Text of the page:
Originally posted by

**JeffHamm**View Post
I've suggested if all one wants to do is examine the improbability of things that happen, then I would argue his flat distribution model needs revising, etc.

So if that is all he is interested in, we agree, life is improbable.

The only thing I've been saying is that those probabilities are irrelevant with regards to the diary provenance, and no matter how rare the above is it cannot be misconstrued as support for anything diary related.

Some of Ike's statements suggest he sees the low prob.

All events, when we calculate them this way, end up with low probabilities, etc..

**in the absence of any other information**– have a 1-in-3 chance of having occurred on the third day. They had a 1-in-3 chance of having occurred on the second day, and a 1-in-3 chance of having occurred on the first day. Probability theory requires that the sum of all possibilities must equal 1 (100%, certainty), like the 6 sides of a dice which each have a 1-in-6 chance of coming-up on any given throw, and therefore sum to 6-in-6 which is 1. If two events are known to have occurred, etc., and they end up occurring on the third day, then

**by the third day**they had a 1-in-3 chance of occurring on the first, second, or third day. On the second day, if two events are known to have occurred then the chances of them occurring on the same day are 1-in-2 for the second day and 1-in-2 for the first day. On the first day, if two events are known to have occurred then the chances of them occurring on the same day are 1-in-1 for the first day which is certainty, and that would make sense, wouldn’t it, if two events are known to have occurred and only one day had passed? It must have been that first day.

Generally speaking, the two events won’t happen on the first day they could have occurred (although they could). If they occurred on the 18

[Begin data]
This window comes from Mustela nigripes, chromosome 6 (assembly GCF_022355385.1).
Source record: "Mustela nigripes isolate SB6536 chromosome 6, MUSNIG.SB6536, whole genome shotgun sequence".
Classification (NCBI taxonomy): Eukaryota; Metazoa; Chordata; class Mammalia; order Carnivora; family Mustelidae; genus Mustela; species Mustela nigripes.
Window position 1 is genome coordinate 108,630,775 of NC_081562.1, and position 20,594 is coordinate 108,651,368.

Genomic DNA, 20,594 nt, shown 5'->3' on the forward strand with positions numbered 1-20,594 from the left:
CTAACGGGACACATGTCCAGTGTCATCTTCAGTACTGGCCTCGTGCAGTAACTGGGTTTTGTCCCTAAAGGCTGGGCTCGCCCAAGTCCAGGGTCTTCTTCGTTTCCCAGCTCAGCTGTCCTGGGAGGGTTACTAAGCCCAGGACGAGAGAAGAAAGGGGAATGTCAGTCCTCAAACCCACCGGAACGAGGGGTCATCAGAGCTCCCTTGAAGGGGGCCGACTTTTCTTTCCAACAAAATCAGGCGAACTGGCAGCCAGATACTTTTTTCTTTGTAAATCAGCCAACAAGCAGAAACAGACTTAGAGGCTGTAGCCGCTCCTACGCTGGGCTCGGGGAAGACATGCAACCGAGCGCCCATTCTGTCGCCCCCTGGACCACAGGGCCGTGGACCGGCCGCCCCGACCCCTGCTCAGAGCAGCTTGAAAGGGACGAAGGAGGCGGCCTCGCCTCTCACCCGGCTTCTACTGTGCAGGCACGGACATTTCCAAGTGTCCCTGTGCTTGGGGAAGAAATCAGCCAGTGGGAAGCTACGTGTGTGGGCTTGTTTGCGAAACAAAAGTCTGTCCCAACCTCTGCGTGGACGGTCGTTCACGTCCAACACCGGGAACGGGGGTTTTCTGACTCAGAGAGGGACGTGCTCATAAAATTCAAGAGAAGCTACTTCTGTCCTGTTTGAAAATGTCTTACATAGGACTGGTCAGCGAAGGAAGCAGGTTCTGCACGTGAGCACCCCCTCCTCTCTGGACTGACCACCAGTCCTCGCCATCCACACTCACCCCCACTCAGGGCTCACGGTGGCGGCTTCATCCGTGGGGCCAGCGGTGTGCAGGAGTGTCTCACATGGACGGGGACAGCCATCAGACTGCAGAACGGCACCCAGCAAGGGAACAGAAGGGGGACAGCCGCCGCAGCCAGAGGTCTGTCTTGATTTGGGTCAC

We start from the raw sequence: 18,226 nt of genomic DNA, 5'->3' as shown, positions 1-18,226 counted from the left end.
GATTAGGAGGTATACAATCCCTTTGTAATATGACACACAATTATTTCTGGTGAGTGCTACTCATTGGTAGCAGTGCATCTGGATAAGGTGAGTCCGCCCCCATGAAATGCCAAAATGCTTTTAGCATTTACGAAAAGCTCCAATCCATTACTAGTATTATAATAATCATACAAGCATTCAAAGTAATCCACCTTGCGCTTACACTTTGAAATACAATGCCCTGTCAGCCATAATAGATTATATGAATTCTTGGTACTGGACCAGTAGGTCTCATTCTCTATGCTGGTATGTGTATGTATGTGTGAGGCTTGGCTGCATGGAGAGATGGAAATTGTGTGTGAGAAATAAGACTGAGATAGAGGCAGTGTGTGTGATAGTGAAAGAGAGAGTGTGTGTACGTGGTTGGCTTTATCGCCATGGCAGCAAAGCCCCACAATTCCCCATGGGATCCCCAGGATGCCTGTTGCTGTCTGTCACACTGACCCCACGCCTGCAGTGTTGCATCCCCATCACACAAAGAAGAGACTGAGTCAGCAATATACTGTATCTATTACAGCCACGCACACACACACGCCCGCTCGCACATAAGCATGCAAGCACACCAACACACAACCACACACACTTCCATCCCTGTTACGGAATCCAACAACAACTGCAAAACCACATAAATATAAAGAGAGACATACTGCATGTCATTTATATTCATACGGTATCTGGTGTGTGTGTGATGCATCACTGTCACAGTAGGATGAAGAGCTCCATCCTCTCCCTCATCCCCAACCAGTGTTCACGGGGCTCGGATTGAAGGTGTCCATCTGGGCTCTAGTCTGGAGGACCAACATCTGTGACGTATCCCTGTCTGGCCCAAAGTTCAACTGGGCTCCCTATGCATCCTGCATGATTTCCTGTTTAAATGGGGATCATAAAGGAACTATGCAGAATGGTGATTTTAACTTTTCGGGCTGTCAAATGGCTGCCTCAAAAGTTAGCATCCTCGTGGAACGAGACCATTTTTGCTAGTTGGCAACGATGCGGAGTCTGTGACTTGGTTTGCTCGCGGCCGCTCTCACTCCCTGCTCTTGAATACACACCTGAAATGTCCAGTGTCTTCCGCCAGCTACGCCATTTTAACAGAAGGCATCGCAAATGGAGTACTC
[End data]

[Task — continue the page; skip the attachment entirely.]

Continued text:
^{th}day they could have occurred, then the probability that they occurred on the same day is 1-in-18, which are by then the same odds as it happening on the 17

^{th}, 16

^{th}, 15

^{th},14

^{th}, etc., day. RJ, probability theory does not permit you to say that we know the two events happened on March 9, 1992 therefore we’ll calculate it all from there and exclude anything which had passed before it. Probability theory would ask when the first day was they could have happened and then worked out how many days had passed until they did occur, which – as we all know – was 37,557 for March 9, 1992, therefore odds of 1-in-37,557, as indeed it was for March 8, 1992

*by March 9, 1992*, March 7, 1992

*by March 9, 1992*, March 6, 1992

*by March 9, 1992*, March 5, 1992

*by March 9, 1992*, etc.. Jeff said that statistics could be counter-intuitive and perhaps this is an example of what he meant?

RJ naively thinks that “The intervening years are entirely irrelevant. They play no part in the supposedly astonishing coincidence”. Well, on the contrary, once we know that two or more events have coincided, to understand the likelihood of those events occurring on the same day by chance alone are 1-in-days-passed-since-they-could-occur. Jeff is definitely not arguing that all probabilities are the same – we know this from his ‘fair’ coin tossing thought experiment – so he knows that The Miraculous Day occurring on March 9, 1992 has a low probability, and he also knows that The Miraculous Day occurring on March 9, 21992 would be a miracle of miracles. In truth, it would be a 1-in-7,337,557 chance.

**Just because it would be the same outcome, RJ, does not mean it therefore has the same probability of having happened on that day.**Indeed, in this latter scenario, the odds of The Miraculous Day happening on March 9, 1992 would have therefore risen from 1-in-37,557 to 1-in-7,337,557. Remember, dear readers, these are not probabilities that The Miraculous Day

*would*happen, but simply the probabilities that they would happen

**on the same day once we knew they had happened**. There is a whole world of difference between these two perspectives.

If, however, he recognises that no matter how improbable his calculation is, that it means squat all with respect to diary coming from the floorboards, then we've agreed all along.

*different*debate altogether and not the one I was seeking the insight of a statistics lecturer for. Once our Stage 1 analysis (not a statistical term, by the way) has thrown up a probability value so low that our alarm bells are ringing, we can then go back to the scene and get stuck into Stage 2 by starting to look for clues which might help us to understand if in fact chance alone had nothing to do with what was observed.

Ike

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